Furnishing with Type

Using the Bringhurst line of thinking, a typographer seems to furnish a page with letters the same way an interior decorator furnishes a room with furniture.

Robert Bringhurst’s idea of a typographer’s relationship with text, is to me quite similar to the relationship an interior decorator has with furniture.  I’m not an interior decorator so I don’t have the ability to articulate the exact process of interior decoration. However, I live and work in spaces that have been created by interior decorators and I engage with the space when I’m in it.

To me, a blank page is like an empty room. When I work with typographic projects I usually get words and content to put on that blank page(s). This content has to be designed in such a way that it’s stylistically usable to so people reading it are able to understand it. In other words It has to look good and that people can easily use it.

A blank page to me is like an empty room. An interior decorator has a level of context for the space so they know what needs to be in that space. The space must then be furnished so it looks aesthetically pleasing and people can function in it. Just like typography, it has to look good and people can use the space comfortably.

What I find very interesting with how Bringhurst looks at this sort of relationship is that the end product of typography design is a very engaging system for the user. As someone moves through a room they have to engage with their surroundings to accomplish something in that space. This is the same interaction process with someone reading a typographically designed document has to interact with what they are cognitively surrounded by in the document to reach the purpose of the document.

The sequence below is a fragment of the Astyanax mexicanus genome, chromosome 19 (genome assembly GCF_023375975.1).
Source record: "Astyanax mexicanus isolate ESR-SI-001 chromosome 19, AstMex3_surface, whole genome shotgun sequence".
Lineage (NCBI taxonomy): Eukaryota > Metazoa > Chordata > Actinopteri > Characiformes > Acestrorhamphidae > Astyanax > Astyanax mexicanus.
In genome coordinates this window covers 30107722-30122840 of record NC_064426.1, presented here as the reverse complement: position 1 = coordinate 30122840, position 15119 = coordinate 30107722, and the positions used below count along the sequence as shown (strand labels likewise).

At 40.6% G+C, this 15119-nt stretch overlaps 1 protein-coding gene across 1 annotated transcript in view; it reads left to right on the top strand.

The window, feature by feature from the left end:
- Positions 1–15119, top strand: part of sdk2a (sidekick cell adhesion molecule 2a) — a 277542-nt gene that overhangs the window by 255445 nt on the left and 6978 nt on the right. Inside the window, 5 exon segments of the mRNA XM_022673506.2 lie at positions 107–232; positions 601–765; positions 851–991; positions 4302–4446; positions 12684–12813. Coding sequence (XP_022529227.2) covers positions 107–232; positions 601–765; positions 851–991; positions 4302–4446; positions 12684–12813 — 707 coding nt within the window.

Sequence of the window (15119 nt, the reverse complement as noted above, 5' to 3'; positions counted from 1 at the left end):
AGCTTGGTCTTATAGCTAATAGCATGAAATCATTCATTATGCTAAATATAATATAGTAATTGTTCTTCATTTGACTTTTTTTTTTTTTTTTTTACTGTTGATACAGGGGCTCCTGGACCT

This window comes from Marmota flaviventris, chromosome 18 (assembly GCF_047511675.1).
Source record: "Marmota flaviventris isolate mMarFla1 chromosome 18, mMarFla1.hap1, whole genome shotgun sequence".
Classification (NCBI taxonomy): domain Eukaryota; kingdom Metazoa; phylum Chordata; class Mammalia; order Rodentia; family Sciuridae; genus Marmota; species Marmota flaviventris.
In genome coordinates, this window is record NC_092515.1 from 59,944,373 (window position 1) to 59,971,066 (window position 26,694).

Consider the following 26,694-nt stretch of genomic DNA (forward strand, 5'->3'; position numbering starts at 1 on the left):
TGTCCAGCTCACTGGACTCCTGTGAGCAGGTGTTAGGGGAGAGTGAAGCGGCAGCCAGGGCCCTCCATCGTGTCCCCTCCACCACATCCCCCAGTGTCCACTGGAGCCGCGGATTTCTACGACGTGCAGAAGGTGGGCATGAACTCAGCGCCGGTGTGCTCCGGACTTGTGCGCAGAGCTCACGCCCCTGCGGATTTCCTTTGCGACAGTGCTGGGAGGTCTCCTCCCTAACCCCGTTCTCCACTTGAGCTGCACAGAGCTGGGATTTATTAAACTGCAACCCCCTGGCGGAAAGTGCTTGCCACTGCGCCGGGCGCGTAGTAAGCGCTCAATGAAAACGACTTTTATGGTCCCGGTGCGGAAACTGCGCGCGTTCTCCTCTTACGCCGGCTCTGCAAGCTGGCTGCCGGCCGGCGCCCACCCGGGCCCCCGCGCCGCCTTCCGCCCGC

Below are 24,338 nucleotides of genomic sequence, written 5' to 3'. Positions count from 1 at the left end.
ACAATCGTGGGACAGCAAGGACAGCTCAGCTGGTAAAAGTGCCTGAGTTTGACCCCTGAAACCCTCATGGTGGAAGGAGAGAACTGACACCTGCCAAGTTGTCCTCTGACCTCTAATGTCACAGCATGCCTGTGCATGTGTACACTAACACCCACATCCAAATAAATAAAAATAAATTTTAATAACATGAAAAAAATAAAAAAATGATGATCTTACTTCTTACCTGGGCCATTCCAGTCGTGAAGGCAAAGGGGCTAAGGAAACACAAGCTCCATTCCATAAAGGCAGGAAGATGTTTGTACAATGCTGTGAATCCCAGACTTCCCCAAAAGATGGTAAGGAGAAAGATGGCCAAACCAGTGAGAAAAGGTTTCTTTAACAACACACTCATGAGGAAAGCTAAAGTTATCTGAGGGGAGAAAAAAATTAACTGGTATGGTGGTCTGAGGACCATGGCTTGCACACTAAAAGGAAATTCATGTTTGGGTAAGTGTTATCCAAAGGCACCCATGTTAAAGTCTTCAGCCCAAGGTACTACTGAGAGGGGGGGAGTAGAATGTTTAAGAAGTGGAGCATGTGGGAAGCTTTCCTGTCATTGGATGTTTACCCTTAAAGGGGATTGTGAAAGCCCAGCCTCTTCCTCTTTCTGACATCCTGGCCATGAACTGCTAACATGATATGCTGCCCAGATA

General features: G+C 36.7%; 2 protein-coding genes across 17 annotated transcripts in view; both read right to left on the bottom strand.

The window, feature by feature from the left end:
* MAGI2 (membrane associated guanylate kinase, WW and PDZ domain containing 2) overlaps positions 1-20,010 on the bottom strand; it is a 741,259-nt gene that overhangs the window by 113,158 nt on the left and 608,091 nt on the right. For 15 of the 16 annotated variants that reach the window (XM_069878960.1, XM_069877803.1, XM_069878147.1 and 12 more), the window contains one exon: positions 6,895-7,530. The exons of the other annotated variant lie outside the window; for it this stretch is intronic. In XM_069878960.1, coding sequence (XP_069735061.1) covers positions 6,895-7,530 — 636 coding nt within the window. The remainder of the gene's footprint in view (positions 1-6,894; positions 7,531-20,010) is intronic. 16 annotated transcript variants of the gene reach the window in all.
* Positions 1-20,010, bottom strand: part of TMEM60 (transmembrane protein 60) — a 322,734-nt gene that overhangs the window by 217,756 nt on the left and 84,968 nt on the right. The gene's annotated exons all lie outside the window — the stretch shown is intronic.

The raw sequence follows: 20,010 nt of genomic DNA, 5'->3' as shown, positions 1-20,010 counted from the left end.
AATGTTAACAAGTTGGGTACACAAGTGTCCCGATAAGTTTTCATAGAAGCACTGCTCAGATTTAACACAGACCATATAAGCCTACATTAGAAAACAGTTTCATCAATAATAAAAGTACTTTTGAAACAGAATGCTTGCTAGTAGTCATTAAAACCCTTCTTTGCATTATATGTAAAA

“Design is a constant challenge to balance comfort with luxe, the practical with the desirable”.
-Donna Karan

When we furnish a with type, we’re creating a space that people will ultimately want to be both aesthetically pleasing and  usable. One without the other probably wouldn’t be as enjoyable for any reader in any situation. A room that looks incredible but impossible to move through is to a designer a page that looks incredible but is unfortunately unreadable. Similarly, a page that does not bring your eyes to the easily readable text is just as worthless as a comfortable room that looks visually repulsive.

From a designer’s interpretive perspective it may be beneficial to treat a blank page as if the readers will live in that space cognitively. To create a comfortable experience, the designer carefully consider how the type will be used so the reader will enjoy the look and feel of whatever they’re reading.

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